Poland signs agreement to launch first satellite constellation

Poland has signed an agreement with the European Space Agency (ESA) that will allow the country to launch its first constellation of satellites in 2027.

The constellation will consist of at least four satellites – three optoelectronic and one radar – working together as a system. Poland will fund the expected €85 million (378 million zloty) costs while the ESA will help the country with the design, construction, launch and commissioning of the satellites.

Data from the devices will help Poland in the monitoring and management of land use, agriculture (for example, to predict crop yields), the environment, infrastructure, water, and emergencies (for example, to assess flood risks and monitor border security).

✍️ Dziś weszła w życie umowa, na mocy której Polska zyska własną konstelację satelitów obserwacyjnych!
🛰️Rozpoczną one prace już w 2027 r.

💬Minister @waldemar_buda: To niezwykle ważna umowa, która daje nam nowe narzędzia zwiększające bezpieczeństwo i poprawę jakości życia nas… pic.twitter.com/nvNGpso7ZJ

— Ministerstwo Rozwoju i Technologii (@MRiTGOVPL) October 30, 2023

“This is an extremely important agreement that gives us new tools to increase security and improve the quality of life for all of us,” said development minister Waldemar Buda, who signed the agreement with the ESA yesterday.

“Currently, Poland does not have its own satellites, and the demand for high-resolution data is very high,” he noted.

“Data obtained through the satellites will be used, among other things, to record, assess and monitor the effects of climate change and environmental pollution, as well as to assess security, or, for example, to determine the amount of state support for farmers and businesses,” added the minister.

Polish space agency signs deal with NASA for “exploration of Moon, Mars and beyond” https://t.co/yfntgRvBP5

— Notes from Poland 🇵🇱 (@notesfrompoland) October 28, 2021

The ESA’s decision to provide assistance to Poland was announced last week by the agency’s director, Josef Aschbacher, who also revealed that the new satellite constellation would be named “Camilla”.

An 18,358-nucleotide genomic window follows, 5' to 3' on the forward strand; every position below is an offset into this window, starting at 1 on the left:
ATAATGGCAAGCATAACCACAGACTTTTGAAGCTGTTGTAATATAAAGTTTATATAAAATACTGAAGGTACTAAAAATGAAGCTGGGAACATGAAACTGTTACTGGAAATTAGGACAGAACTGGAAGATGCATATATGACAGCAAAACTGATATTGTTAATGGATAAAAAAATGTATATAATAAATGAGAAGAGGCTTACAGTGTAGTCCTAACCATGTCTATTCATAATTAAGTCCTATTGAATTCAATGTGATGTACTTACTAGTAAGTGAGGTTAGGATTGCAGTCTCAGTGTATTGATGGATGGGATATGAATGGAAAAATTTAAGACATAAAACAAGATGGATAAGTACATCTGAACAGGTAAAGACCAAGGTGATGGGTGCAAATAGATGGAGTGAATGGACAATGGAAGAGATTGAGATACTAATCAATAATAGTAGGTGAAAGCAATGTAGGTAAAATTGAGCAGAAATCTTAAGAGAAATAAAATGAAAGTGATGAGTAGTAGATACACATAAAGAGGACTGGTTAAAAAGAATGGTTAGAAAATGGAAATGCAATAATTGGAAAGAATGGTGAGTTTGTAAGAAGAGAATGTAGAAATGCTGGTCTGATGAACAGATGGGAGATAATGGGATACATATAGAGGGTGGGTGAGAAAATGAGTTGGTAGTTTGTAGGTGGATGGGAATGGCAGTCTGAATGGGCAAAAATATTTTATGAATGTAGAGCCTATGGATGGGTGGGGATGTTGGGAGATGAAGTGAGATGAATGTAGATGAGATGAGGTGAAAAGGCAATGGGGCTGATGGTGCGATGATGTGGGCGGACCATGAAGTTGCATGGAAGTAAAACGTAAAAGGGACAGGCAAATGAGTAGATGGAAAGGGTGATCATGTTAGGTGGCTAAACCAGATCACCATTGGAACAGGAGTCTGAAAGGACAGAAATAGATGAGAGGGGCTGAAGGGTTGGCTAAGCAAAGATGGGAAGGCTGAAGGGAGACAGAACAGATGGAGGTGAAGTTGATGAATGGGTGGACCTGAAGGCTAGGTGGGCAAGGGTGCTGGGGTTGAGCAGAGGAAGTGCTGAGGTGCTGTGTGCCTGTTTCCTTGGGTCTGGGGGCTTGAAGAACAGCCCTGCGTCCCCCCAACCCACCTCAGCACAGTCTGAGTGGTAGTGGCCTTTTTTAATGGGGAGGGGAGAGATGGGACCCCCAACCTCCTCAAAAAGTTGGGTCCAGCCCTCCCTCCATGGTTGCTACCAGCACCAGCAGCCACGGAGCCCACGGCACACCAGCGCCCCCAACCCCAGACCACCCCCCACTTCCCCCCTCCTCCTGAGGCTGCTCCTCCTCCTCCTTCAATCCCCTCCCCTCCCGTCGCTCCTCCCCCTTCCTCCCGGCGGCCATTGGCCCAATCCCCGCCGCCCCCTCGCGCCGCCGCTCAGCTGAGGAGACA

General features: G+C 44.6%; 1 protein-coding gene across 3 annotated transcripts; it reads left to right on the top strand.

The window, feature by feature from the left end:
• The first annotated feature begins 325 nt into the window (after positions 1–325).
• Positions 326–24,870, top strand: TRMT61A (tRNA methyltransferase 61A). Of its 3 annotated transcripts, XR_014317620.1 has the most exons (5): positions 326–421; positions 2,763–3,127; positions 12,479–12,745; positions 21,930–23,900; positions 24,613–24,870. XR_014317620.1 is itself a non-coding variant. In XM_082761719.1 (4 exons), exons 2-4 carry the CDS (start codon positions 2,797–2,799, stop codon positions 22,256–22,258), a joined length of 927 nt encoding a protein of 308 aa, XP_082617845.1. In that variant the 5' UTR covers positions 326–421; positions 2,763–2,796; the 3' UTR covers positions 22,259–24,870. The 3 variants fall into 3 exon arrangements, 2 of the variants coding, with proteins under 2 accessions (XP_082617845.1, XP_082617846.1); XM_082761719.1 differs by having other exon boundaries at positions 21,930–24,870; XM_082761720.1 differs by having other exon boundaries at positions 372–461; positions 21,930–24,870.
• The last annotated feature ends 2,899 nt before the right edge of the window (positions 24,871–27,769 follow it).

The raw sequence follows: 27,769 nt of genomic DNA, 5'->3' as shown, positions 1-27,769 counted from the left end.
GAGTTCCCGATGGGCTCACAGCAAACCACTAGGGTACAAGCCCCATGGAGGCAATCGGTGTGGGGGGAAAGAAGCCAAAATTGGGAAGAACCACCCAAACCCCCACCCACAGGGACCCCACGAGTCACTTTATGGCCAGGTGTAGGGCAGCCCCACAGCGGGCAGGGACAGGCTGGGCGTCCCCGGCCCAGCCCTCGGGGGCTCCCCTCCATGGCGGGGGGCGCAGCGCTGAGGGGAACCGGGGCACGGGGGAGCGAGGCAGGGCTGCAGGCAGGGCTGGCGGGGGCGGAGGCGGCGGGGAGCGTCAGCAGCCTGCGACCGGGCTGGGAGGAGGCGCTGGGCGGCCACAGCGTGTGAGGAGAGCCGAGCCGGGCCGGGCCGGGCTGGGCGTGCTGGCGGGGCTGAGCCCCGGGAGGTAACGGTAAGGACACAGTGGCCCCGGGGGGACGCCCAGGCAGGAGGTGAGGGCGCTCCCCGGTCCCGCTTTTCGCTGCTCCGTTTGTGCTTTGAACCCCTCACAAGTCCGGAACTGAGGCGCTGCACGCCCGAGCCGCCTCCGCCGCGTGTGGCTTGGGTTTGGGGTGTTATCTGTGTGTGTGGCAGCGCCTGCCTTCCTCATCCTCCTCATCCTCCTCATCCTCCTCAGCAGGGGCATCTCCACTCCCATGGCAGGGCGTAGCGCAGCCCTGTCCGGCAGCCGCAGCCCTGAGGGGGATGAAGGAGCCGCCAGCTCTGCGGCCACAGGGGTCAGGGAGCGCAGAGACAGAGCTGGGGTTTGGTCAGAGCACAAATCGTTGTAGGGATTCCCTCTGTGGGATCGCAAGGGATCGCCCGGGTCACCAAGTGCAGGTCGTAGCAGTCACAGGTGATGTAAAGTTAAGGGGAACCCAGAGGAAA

The director of the ESA’s Earth Observation programmes, Simonetta Cheli, noted that, as well as supporting Poland in designing, building, launching and commissioning satellites, they would also help develop monitoring services.

“This would be a significant step for Poland and [the] Earth Observation industry to build capabilities and boost its role/competitiveness in the Earth observation market,” she added.

#EarthObservation is a joint effort & supporting our Member States is a key part of @esa’s goals: I welcome @esa’s new agreement with Poland to support the country’s new #EarthObservation endeavors.@AschbacherJosef announced the agreement this morning: https://t.co/yGb4o11hNm pic.twitter.com/KleYEqtgde

— Simonetta Cheli (@SimonettaCheli) October 20, 2023

Earlier this year, Poland revealed that it had increased its contributions to the ESA by €295 million for the years 2023-2025, allowing Polish companies to participate in various programmes for the development of technologies, products and services in the field of satellite communications, navigation and Earth observation.

In August, the Polish Space Agency (PAK) announced that a Polish astronaut will participate in an ESA mission to the International Space Station (ISS).

It will be only the second time in history that a Pole has travelled to space. Poland put forward Sławosz Uznański. an eingeer, as its candidate for the mission. He began his training for the mission in September.

Notes from Poland is run by a small editorial team and published by an independent, non-profit foundation that is funded through donations from our readers. We cannot do what we do without your support.

Main image credit: NASA’s Marshall Space Flight Center / flickr.com (under CC BY-NC 2.0 DEED)

Alicja Ptak is senior editor at Notes from Poland and a multimedia journalist. She previously worked for Reuters.

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